You can have the best keywords in the world, but they won’t matter if no one clicks on your ad. The biggest mistake here is to put all your keywords into one ad group.  You want to break them down by theme or similarity.  This way the ad you develop will be more relevant for the keywords you’re targeting in a particular ad group.

Here are some things you can do to improve your click through rates.

   Include The Keywords Your Targeting in the Ad Itself. They will be bolded if they match the search terms people are using.  

   Create Mobile Specific Ads – Shorter text lines and different calls to actions such as call today. And take them to a page that works better on mobile, meaning less text and smaller images.  

   Use Ad Extensions – This allows for more information on your business, including a number they can click to call. Utilize as many that seem appropriate as possible.  

   Have a Call to Action in The Ad – This could be as simple as call today or redeem coupon or download now.

The more you can improve your click through rate the lower your costs can be as it helps with your Quality Score.

Leg Number 3 - Landing Page

Once they’ve clicked on your ad, you’re still not guaranteed they will be prospects. What motivated them to click on the ads, must be carried over into the page they land on. A simple example is if the ad refers to red tennis shoes and your landing page is all about black dress shoes, they’re likely to be disappointed. And if your landing page has a variety of shoes then you don’t want them to have to scroll down the page to find the red tennis shoes. If the page is all about red shoes they’re likely to be more satisfied and in the mood to buy.

One of the main benefits of having dedicated landing pages is that you can retain the interest of the prospects who clicked on your ad. If you send them to your home page, for example, they could be lost in all the options they have and most importantly, not see anything related to the issue they’re interested in.  They’re not going to search for what they want. They’ll simply back out and go to the competition.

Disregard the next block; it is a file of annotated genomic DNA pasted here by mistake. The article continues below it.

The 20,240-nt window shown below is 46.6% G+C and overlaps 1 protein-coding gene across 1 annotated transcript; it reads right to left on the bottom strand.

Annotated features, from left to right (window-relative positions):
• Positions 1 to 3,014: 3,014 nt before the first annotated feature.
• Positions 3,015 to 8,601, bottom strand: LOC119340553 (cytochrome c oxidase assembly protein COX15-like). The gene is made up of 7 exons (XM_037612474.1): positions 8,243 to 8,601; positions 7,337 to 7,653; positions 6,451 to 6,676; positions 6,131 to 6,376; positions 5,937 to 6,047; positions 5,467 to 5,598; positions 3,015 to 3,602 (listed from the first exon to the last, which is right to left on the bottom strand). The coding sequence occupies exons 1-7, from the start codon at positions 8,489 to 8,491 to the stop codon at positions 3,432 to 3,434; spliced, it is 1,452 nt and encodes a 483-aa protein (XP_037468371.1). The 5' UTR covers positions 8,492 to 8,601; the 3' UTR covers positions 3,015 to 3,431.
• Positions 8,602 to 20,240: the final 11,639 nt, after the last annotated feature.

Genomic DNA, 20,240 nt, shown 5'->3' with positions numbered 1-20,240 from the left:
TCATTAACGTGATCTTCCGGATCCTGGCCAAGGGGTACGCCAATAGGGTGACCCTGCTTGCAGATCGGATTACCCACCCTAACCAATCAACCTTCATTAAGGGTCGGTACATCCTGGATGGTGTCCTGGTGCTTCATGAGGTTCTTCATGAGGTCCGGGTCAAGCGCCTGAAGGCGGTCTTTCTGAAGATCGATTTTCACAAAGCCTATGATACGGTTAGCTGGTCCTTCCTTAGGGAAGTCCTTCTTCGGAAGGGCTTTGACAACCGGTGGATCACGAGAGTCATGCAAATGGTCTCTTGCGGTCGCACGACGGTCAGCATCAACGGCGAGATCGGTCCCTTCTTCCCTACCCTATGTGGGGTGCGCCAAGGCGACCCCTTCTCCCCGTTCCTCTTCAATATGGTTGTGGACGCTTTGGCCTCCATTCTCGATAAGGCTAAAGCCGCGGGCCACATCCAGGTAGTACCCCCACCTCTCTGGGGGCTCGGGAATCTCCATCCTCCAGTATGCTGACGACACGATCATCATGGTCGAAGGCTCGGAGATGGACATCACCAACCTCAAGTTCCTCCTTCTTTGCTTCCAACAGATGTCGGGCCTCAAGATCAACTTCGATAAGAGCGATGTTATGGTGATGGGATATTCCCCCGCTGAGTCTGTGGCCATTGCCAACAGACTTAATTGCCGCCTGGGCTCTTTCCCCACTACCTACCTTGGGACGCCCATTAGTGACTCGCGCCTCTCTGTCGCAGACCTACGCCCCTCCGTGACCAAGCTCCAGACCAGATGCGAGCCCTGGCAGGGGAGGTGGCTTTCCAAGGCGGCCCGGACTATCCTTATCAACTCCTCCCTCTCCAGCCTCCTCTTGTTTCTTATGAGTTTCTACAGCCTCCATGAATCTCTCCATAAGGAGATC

Having a dedicated landing page can be an additional expense. For some it means they have to contact their webmaster about adding pages. For many businesses the site they’re using hasn’t been updated in years and they are no longer in contact with the original designer.  This mean hiring someone, but be forewarned. If your current site isn’t mobile friendly, then don’t throw any more money at this site unless you’re planning a complete redo to make it more accessible on phones.

A successful ad campaign often hinges on a dedicated landing page
A dedicated landing page helps a campaign

If using your website isn’t an option, then consider an option like Unbounce that allows you to create landing pages. Again there is a cost to this, but if a landing page is going to convert more visitors into prospects, then this money will be recouped relatively quickly. This is why so many campaigns fail. They’ve done the first two legs well, but they’re done in by the third leg. It's crucial to have a successful landing page.

Once you have your landing page, don’t simply assume it’s the final piece of the puzzle. That will only be decided by your visitors. This means monitoring your analytics to see how effective the page is. If everyone is filling out a form, then you’re lucky, and to be honest

Whatever decision you make about where to send visitors from your ad, you’ll want to monitor what they do once they’re on your site. With Google Analytics you can see what is happening with non-converting clicks and learn from it. Does a user react differently with your site because of the call to action in your ads? Are they leaving immediately without doing anything? Use the data to evaluate your campaigns effectiveness. It could be that one of your legs isn’t as strong as you thought.

Not sure why your campaign isn’t effective. Then bring in a pay per click specialist such as myself to review your campaign. The cost of hiring a professional is made up by the higher ROI you can see and also the amount of time you free up for yourself to concentrate on other aspects of your business.